• CommonWealth Kitchen: In Boston, Massachusetts, CommonWealth Kitchen works to strengthen the capacity of local food manufacturers. The majority of its member businesses are owned by people of color and/or women, and 70 percent of the member businesses’ employees are people of color and/or women, as well. CommonWealth Kitchen contributes to ongoing efforts to support emerging entrepreneurs with business assistance and kitchen space, enhancing the regional food economy through new food businesses.
  • Brandworkers: Based in New York City, Brandworkers advocates for thousands of food processing and manufacturing workers, in partnership with the Community Development Project at Urban Justice Center. Their main efforts strengthen labor standards in New York City’s food manufacturing sector. Modeled after the Greengrocer Code of Conduct, with the New York City Economic Development Corporation, Brandworkers and its partners worked to include a requirement in the city agency’s applications that loan applicants state their compliance with labor and employment laws and sign a code of conduct upholding these standards.

Resources & Tools

  • Food Chain Workers Alliance: The Food Chain Workers Alliance is a national coalition of worker-based organizations, representing more than 300,000 farmworkers, warehouse, meatpacking, and distribution workers; workers in the restaurant industry; and workers all along the food chain. Through growth, learning, campaigns, messages, and movement building, the alliance’s work centers on workers’ rights and is based on the principles of social, environmental, and racial justice.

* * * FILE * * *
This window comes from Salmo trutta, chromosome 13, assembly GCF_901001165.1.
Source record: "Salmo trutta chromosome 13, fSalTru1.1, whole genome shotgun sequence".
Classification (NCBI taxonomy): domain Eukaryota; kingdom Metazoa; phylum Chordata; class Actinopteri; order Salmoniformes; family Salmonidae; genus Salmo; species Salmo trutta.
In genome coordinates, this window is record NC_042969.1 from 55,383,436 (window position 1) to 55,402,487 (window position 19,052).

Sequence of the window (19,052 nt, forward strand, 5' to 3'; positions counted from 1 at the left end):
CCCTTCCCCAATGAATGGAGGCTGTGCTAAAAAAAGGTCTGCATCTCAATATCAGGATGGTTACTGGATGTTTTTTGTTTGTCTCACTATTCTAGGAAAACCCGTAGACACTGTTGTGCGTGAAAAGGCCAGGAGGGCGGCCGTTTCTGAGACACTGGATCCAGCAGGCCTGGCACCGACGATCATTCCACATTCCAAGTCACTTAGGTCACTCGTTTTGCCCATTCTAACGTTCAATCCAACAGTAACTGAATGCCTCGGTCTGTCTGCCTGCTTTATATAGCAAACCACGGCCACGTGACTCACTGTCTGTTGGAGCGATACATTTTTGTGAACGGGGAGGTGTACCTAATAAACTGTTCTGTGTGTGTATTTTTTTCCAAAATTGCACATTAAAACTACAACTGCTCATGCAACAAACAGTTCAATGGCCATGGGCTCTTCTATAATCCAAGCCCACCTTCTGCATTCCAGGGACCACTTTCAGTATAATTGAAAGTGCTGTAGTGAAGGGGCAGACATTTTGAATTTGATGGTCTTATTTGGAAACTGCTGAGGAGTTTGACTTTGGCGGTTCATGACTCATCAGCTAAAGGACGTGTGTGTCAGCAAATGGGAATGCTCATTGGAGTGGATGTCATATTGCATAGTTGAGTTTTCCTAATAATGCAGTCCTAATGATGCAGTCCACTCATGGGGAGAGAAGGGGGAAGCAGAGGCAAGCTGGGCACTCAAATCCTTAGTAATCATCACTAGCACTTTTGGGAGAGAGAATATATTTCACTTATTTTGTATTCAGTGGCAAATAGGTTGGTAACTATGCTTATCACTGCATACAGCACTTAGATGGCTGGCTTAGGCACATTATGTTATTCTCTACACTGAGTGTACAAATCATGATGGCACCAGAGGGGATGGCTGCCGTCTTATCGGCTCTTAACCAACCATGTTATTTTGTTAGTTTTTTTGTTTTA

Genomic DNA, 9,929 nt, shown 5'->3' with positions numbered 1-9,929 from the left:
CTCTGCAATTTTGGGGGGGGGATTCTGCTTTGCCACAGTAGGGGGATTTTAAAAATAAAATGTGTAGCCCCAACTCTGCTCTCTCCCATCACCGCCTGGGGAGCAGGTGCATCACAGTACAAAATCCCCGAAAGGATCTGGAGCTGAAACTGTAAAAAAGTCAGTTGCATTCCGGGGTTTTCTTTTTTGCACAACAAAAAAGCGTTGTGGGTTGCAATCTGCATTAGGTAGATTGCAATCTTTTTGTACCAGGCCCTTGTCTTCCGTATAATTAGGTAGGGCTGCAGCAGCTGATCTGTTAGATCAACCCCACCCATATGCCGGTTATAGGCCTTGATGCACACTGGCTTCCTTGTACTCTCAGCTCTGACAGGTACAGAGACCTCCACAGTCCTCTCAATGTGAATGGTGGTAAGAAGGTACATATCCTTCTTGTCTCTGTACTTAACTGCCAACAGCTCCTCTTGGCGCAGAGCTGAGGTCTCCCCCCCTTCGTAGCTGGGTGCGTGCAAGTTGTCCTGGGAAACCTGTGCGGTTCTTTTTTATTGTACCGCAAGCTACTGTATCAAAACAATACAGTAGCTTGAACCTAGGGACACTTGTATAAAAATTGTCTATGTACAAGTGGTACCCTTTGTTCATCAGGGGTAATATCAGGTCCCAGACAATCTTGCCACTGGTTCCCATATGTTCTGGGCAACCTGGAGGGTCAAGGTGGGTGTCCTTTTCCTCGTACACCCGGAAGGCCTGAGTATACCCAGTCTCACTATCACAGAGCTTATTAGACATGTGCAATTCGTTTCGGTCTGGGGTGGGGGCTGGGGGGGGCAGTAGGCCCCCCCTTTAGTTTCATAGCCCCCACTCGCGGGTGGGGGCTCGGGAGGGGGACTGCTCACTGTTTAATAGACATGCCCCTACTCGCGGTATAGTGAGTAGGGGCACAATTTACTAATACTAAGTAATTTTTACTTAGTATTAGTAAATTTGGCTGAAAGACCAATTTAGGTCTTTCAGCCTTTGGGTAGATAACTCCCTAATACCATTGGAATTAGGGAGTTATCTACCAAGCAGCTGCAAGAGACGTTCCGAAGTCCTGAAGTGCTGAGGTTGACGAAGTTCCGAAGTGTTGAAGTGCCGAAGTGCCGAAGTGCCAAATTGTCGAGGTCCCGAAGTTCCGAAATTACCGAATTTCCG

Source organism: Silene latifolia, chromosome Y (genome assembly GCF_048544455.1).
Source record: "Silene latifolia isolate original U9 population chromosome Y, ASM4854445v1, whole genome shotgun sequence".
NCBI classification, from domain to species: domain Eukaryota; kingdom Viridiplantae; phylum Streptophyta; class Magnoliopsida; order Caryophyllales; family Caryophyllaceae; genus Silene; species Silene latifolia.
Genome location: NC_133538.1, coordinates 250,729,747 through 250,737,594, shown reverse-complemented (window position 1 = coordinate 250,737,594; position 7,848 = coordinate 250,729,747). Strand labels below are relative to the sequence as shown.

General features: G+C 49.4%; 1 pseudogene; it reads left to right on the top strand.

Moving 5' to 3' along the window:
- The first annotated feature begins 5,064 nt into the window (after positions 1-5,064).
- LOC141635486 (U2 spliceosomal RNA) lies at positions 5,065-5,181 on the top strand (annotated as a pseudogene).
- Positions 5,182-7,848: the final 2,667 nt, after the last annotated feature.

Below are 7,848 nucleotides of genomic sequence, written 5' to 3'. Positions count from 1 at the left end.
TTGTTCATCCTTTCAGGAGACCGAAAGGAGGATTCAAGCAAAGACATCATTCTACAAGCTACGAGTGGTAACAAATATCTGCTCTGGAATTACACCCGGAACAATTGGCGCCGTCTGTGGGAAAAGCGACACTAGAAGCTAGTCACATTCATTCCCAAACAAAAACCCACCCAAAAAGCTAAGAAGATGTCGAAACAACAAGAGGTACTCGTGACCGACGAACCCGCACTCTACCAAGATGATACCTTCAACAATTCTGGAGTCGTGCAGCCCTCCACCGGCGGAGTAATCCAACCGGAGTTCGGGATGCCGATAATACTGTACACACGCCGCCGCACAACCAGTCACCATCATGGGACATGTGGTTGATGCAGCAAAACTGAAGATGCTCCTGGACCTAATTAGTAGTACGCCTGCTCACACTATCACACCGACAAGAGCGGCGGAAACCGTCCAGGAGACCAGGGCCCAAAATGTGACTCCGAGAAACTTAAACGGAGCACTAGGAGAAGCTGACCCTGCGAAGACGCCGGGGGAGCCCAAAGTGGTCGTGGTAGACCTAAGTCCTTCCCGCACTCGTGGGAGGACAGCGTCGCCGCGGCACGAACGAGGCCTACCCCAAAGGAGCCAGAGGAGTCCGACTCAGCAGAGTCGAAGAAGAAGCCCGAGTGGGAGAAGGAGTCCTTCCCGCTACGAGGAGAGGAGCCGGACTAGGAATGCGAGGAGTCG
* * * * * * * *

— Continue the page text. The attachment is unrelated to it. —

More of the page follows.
• Food Labor Research Center: The Food Labor Research Center, a project of UC Berkeley, takes an intersectional perspective on food and labor issues in the U.S. and internationally. Launched in 2012 by Saru Jayaraman, the center publishes reports on an array of topics related to the working conditions and wages of workers across the food system, such as retirement security, green economy programs, and low-wage work.
  • Urban Manufacturing Alliance: The Urban Manufacturing Alliance is a project of the Pratt Center for Community Development and SFMade, as a national network of small business advocates, manufacturing associations, city governments, and urban industrial experts. Through communities of practice and policy research, the alliance works to uplift equity issues in manufacturing and communities, such as workforce development, land use policy, and urban development.